The Minnesota Vikings went to California with their season hanging by a thread. A string of infuriating one-score losses left them 3-5 and desperate for a win against the Los Angeles Chargers.
The Chargers took the lead after the first drive of the third quarter, giving Vikings fans a familiar sense of dread. Was their team really about to throw away another double-digit lead? Instead, Minnesota was able to take control of the clock in the second half, tack on two touchdowns and get a big victory in LA.
Here are five numbers that tell the story of the Vikings’ win over the Chargers.
The Vikings’ defense kept Justin Herbert in check on Sunday, holding him to 5.7 yards per attempt. It wasn’t an easy task. The Vikings were going up against one of the best young quarterbacks in the NFL while short-staffed on defense. Anthony Barr, Patrick Peterson, Michael Pierce, Danielle Hunter, and Harrison Smith were all out.
Still, the Vikings forced Herbert to take shorter passes instead of stretching the defense out. Half of Herbert’s throws were short of the sticks, and he could not get into a rhythm with all of the uncharacteristic drops from the Chargers’ receivers.
Whatever you think of him as a head coach, Mike Zimmer is due a lot of credit for his game plan this week. He was able to minimize the Chargers’ offense while down multiple key defensive contributors on the road.
The Vikings’ offensive line had an uncharacteristically poor performance. Each lineman allowed three or more pressures. The guard position was again the weak spot as both Oli Udoh and Ezra Cleveland allowed five pressures.
Cousins often had to get rid of the ball as quickly as possible to avoid getting taken to the ground. While all these pressures only culminated in one sack, Cousins had to maneuver his way around the pocket and was called for intentional grounding twice.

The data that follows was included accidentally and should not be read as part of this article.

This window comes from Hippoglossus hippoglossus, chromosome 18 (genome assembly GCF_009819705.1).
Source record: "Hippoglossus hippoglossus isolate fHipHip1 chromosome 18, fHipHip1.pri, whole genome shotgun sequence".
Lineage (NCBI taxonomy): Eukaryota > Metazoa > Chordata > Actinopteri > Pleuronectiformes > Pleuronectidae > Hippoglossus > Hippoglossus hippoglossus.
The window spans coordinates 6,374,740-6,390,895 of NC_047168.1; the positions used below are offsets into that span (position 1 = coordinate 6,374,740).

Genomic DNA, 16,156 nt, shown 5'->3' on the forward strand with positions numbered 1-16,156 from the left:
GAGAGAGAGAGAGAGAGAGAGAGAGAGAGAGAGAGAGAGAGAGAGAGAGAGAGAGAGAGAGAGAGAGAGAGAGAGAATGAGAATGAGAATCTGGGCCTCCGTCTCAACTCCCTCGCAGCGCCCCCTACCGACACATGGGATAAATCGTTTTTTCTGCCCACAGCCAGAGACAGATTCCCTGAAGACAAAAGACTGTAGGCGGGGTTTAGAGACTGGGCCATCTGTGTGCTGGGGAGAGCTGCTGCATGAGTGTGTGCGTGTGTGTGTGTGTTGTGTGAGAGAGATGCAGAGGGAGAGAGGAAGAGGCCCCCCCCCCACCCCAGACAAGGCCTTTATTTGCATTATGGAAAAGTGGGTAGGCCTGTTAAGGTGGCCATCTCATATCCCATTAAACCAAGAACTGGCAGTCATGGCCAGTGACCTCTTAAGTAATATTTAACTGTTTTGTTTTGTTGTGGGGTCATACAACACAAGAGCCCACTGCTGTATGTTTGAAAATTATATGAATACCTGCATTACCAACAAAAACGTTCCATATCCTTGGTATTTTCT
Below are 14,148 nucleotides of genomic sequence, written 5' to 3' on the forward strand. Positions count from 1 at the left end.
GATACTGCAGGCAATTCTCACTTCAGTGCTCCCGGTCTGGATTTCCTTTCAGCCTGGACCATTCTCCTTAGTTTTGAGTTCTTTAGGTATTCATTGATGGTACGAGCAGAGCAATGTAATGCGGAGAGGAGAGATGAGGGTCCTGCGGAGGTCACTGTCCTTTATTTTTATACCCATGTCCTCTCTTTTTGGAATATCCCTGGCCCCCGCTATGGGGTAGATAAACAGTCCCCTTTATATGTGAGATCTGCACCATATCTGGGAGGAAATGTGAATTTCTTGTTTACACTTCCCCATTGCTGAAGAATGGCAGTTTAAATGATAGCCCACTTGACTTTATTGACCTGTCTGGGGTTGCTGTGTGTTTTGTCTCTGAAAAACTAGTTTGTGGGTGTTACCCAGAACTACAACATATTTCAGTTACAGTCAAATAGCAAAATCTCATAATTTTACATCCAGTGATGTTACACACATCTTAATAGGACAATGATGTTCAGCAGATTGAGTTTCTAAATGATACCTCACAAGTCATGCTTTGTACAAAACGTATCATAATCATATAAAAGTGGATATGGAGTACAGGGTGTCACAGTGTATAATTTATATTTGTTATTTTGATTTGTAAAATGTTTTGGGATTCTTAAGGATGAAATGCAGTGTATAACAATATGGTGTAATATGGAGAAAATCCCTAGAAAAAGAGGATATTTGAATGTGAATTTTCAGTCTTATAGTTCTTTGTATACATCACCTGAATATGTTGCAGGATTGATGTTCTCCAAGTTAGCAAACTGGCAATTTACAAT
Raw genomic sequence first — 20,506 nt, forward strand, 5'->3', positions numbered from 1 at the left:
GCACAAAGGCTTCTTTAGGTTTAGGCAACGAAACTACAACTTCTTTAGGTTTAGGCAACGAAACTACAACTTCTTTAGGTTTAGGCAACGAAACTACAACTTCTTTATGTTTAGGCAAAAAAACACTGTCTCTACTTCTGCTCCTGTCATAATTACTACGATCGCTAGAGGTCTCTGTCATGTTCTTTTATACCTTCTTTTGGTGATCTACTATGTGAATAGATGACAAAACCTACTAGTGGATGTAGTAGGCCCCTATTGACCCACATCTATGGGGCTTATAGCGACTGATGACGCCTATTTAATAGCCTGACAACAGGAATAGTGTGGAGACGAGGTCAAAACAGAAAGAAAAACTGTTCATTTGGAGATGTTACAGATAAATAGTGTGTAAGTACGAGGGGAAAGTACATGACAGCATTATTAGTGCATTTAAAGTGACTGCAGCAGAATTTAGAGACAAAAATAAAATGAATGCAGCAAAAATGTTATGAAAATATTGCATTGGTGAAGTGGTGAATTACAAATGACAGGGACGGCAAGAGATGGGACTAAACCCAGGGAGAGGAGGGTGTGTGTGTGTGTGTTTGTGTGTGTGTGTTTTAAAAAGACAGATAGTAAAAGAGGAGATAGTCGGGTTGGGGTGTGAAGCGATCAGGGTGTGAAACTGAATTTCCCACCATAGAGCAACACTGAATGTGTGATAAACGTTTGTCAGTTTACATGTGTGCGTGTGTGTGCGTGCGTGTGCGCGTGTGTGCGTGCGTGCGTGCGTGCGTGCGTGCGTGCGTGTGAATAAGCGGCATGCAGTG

Uchenna Nwosu and Joey Bosa had big days, combining for 15 pressures, and they both had a win rate of over 20%. It could have been a long day for the Vikings’ offense if the Chargers had manufactured more interior pressure.
The Vikings were able to win the time-of-possession battle this week with 36:15 after they watched their opponent hold the ball for most of last week’s game. With how short-handed the defense was, the Vikings needed to keep Herbert off the field and force the Chargers’ defense to make big stops against the Vikings’ playmakers.
The Chargers’ longest drive of the day barely took five minutes off the clock, while the Vikings had two possessions that were over six minutes long. Because the defense was not exhausted in late-game situations, they were able to stand tall. They only allowed a field goal on LA’s final drive, maintaining a one-touchdown lead.
Undisciplined play almost killed Minnesota’s chances again this week, as they were penalized for 118 yards. One of the overarching themes this season has been the trouble the Vikings have had with flags. It put them behind in the Cincinnati Bengals game and was a problem in Baltimore last week. The Vikings almost beat themselves again this Sunday.
One of the flags that stands out was the 28-yard pass interference call near the end of the half on Mackinse Alexander. He hooked Keenan Allen’s arm and drew a flag on a pass that was likely out of Allen’s reach anyways. This flag put the Chargers deep in Minnesota territory, where they scored to cut the lead to three.
This penalty was reminiscent of last week when Bashaud Breeland was flagged for impeding Rashod Bateman on an underthrown pass at the end of the half. These mistakes have made the two-minute defense so dreadful. They must be cleaned up if the Vikings want to be a factor in the NFC.
The story of the game was how well Justin Jefferson performed with more targets. Cousins threw to the second-year wideout from LSU 11 times this week, more than he had in the last two weeks combined. It yielded positive results. Jefferson finished with nine catches for 143 yards.
Cousins put his faith in Jefferson this week on multiple occasions, and Jefferson delivered. He made two insane contested grabs, one which all but sealed the victory.
With the uptick in targets, Jefferson was able to covert seven first downs, and he also had five catches of over 15 yards. He was the only Vikings wideout to see an average depth of target over 10 yards.
After all of the frustration over Cousins not getting Jefferson the ball, Klint Kubiak was able to put his star receiver in advantageous positions where he was able to make big plays.